Wednesday, August 5, 2020

Oregon Labor Force Participation Rates by County, 2019

Labor force participation rates for Oregon’s counties in 2019 ranged from a high in Hood River County of 78.9 percent to a low in Curry County of 44.1 percent.

Generally, counties located in the Northern part of Oregon, and especially in the Columbia River Gorge, had higher LFPRs in 2019. Counties located along the coast, and in the Southern and Eastern parts of Oregon generally had lower LFPRs.

One factor associated with a county’s LFPR is the age composition of the population in that county. LFPRs vary by age group. People age 65 years and over have the lowest LFPRs of all age groups (19.3% in Oregon for 2019), as many individuals in this category are retired. Generally, Oregon counties that have a higher percentage of the population age 65 years and over tend to have lower labor force participation rates. The counties with the lowest LFPRs in Oregon tend to have higher percentages of the population that are age 65 years and over relative to other counties in Oregon – Curry County (35.0%), Crook County (25.2%), and Coos County (26.5%). On the other hand, the counties with the highest LFPRs all have low percentages of the population that are age 65 years and over – Hood River County (16.3%), Washington County (13.9%), and Multnomah County (13.9%).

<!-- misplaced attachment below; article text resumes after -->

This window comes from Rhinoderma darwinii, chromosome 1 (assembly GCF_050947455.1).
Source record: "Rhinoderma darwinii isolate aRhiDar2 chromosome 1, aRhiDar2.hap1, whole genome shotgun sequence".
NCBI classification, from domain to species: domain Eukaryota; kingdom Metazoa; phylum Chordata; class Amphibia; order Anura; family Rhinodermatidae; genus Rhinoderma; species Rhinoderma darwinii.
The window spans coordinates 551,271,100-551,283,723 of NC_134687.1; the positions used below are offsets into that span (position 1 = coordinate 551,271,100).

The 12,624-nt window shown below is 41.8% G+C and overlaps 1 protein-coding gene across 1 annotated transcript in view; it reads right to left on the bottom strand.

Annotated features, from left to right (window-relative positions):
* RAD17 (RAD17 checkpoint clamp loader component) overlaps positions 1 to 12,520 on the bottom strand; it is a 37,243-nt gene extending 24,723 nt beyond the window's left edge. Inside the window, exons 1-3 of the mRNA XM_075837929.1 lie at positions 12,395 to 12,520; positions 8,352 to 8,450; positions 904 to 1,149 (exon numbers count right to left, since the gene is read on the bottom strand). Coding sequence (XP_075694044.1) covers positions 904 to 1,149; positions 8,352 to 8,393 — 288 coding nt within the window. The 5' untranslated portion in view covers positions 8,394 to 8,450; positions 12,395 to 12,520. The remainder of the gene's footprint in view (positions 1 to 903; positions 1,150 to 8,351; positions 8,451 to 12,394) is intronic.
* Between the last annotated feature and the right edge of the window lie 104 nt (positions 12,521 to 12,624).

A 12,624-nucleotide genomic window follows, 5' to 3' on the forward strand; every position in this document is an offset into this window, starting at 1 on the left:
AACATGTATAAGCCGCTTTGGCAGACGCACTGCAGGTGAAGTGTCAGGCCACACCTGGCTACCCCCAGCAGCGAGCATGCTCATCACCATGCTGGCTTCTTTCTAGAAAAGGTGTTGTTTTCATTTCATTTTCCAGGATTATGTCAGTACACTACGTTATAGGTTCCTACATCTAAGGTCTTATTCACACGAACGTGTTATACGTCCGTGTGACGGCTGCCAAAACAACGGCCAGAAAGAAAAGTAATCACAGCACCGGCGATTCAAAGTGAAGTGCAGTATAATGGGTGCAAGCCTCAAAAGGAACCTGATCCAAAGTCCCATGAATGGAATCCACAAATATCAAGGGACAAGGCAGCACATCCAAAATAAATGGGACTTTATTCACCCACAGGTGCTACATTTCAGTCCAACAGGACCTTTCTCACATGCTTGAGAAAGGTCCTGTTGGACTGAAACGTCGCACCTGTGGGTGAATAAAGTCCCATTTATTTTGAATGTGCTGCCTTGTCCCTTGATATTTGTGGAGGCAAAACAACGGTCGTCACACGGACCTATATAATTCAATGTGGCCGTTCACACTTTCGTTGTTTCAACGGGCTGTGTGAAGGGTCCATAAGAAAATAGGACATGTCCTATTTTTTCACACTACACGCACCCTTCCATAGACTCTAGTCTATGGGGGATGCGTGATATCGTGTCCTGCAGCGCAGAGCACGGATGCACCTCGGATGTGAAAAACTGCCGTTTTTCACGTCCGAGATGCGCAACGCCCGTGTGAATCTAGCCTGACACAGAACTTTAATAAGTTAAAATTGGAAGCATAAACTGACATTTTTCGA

Those in the age range of 16 to 24 years have a lower LFPR than the overall average; nearly 3.0 percentage points lower than the statewide average in Oregon in 2019. The counties in Oregon with the highest percentage of the population between the ages of 15 to 24 in 2019 – Benton County (25.8%), Polk County (16.3%), Lane County (15.6%), and Union County (14.9%) – are each home to a sizable university relative to the overall county population. As the presence of a university boosts an area’s population in this age range, the result is downward pressure on the LFPR since this age group tends to participate less in the labor force due to school attendance and related activities. The counties mentioned above all have LFPRs that were lower than the statewide average in 2019.

To learn more about Labor Force Participation Rates by County, read Local Area Unemployment Statistics Coordinator Tracy Morrissette's full article here

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